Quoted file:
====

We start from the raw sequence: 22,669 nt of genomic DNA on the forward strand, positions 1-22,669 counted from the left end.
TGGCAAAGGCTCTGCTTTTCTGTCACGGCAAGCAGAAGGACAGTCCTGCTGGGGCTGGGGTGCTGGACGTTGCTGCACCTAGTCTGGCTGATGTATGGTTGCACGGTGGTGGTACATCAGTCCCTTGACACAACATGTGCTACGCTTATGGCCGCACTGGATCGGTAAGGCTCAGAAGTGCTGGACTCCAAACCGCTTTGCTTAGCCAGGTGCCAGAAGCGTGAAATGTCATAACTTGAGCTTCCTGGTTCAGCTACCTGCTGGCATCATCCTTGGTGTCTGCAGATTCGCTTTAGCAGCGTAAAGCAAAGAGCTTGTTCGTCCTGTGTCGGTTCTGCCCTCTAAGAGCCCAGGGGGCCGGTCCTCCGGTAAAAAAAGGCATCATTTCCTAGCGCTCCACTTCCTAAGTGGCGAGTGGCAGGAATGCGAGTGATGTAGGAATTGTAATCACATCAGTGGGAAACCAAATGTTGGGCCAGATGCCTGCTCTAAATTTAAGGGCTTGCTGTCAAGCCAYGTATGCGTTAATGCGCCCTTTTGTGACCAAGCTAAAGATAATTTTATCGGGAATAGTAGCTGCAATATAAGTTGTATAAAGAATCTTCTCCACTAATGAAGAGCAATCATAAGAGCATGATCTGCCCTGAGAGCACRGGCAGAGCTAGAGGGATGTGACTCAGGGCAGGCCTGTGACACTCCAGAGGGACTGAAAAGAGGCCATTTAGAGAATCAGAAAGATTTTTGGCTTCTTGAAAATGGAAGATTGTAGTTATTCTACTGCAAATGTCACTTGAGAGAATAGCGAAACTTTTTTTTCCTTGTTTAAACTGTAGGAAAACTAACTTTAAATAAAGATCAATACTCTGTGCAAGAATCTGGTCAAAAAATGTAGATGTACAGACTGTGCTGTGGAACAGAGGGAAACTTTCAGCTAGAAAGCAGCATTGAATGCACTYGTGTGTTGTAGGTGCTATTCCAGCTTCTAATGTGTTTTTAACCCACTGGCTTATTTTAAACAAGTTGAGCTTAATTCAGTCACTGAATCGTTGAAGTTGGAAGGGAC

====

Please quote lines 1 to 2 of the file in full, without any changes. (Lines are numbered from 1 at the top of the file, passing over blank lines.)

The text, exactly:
We start from the raw sequence: 22,669 nt of genomic DNA on the forward strand, positions 1-22,669 counted from the left end.
TGGCAAAGGCTCTGCTTTTCTGTCACGGCAAGCAGAAGGACAGTCCTGCTGGGGCTGGGGTGCTGGACGTTGCTGCACCTAGTCTGGCTGATGTATGGTTGCACGGTGGTGGTACATCAGTCCCTTGACACAACATGTGCTACGCTTATGGCCGCACTGGATCGGTAAGGCTCAGAAGTGCTGGACTCCAAACCGCTTTGCTTAGCCAGGTGCCAGAAGCGTGAAATGTCATAACTTGAGCTTCCTGGTTCAGCTACCTGCTGGCATCATCCTTGGTGTCTGCAGATTCGCTTTAGCAGCGTAAAGCAAAGAGCTTGTTCGTCCTGTGTCGGTTCTGCCCTCTAAGAGCCCAGGGGGCCGGTCCTCCGGTAAAAAAAGGCATCATTTCCTAGCGCTCCACTTCCTAAGTGGCGAGTGGCAGGAATGCGAGTGATGTAGGAATTGTAATCACATCAGTGGGAAACCAAATGTTGGGCCAGATGCCTGCTCTAAATTTAAGGGCTTGCTGTCAAGCCAYGTATGCGTTAATGCGCCCTTTTGTGACCAAGCTAAAGATAATTTTATCGGGAATAGTAGCTGCAATATAAGTTGTATAAAGAATCTTCTCCACTAATGAAGAGCAATCATAAGAGCATGATCTGCCCTGAGAGCACRGGCAGAGCTAGAGGGATGTGACTCAGGGCAGGCCTGTGACACTCCAGAGGGACTGAAAAGAGGCCATTTAGAGAATCAGAAAGATTTTTGGCTTCTTGAAAATGGAAGATTGTAGTTATTCTACTGCAAATGTCACTTGAGAGAATAGCGAAACTTTTTTTTCCTTGTTTAAACTGTAGGAAAACTAACTTTAAATAAAGATCAATACTCTGTGCAAGAATCTGGTCAAAAAATGTAGATGTACAGACTGTGCTGTGGAACAGAGGGAAACTTTCAGCTAGAAAGCAGCATTGAATGCACTYGTGTGTTGTAGGTGCTATTCCAGCTTCTAATGTGTTTTTAACCCACTGGCTTATTTTAAACAAGTTGAGCTTAATTCAGTCACTGAATCGTTGAAGTTGGAAGGGAC